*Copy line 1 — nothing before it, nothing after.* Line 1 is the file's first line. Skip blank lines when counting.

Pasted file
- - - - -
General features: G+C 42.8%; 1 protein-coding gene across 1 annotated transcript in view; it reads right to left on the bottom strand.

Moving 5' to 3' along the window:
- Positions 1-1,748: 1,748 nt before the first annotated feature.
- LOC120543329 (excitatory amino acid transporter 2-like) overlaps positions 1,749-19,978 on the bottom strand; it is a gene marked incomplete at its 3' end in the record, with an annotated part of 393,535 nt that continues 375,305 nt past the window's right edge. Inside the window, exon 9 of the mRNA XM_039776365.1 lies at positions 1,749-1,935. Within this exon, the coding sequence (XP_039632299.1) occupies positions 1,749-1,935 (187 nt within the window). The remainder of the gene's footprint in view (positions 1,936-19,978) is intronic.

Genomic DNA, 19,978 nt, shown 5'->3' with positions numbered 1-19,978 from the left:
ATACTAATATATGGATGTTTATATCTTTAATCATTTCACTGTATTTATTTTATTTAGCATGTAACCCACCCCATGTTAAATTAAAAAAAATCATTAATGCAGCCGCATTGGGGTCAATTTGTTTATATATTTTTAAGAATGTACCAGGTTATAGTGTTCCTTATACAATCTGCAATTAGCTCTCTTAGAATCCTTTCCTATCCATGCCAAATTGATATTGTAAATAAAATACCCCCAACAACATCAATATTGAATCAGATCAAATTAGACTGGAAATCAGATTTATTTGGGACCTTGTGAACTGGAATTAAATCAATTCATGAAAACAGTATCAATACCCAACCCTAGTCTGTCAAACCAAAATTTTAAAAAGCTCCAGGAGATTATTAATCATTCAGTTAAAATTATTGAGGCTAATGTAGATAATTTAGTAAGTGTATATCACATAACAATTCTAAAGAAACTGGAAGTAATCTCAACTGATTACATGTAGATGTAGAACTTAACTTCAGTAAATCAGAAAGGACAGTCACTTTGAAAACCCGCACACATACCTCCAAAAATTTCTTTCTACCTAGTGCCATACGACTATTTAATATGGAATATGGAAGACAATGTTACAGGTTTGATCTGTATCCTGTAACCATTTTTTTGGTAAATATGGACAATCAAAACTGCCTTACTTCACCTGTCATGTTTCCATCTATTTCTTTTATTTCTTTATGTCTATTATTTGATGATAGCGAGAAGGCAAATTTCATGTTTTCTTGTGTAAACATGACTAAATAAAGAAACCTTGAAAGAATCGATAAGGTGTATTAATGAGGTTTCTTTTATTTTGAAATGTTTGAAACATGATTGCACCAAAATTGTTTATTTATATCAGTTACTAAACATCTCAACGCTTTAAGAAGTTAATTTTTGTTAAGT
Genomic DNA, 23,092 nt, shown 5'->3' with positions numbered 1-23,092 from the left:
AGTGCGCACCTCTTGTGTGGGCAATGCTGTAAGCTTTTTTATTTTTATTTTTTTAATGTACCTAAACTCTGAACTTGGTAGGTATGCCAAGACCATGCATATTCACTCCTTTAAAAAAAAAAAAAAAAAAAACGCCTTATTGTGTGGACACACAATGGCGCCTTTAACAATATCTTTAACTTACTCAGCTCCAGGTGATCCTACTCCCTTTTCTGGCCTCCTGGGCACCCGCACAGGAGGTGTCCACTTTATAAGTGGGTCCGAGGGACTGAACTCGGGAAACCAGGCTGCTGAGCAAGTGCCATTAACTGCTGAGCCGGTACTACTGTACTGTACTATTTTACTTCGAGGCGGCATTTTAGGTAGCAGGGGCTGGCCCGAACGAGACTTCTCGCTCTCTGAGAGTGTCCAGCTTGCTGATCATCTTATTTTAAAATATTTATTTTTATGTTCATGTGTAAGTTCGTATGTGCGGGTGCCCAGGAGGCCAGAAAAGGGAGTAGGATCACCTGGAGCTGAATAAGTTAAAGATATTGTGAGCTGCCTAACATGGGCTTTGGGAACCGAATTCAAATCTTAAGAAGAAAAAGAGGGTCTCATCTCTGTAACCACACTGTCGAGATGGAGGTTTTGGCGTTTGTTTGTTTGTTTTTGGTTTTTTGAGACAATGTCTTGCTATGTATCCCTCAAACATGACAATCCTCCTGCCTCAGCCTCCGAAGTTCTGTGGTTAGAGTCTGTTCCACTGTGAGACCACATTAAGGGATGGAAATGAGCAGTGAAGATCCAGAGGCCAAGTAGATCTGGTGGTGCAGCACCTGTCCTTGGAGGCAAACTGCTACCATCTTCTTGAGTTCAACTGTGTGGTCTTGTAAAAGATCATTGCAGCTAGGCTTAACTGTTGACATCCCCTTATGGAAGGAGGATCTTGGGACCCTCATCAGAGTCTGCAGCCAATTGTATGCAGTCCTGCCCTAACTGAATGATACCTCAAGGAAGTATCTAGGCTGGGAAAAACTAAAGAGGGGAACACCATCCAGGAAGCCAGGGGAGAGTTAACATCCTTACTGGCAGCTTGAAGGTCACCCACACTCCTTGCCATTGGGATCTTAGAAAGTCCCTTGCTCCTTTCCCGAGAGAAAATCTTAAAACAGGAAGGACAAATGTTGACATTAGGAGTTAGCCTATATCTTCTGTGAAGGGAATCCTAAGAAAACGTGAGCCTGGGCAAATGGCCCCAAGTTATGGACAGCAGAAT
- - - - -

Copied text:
General features: G+C 42.8%; 1 protein-coding gene across 1 annotated transcript in view; it reads right to left on the bottom strand.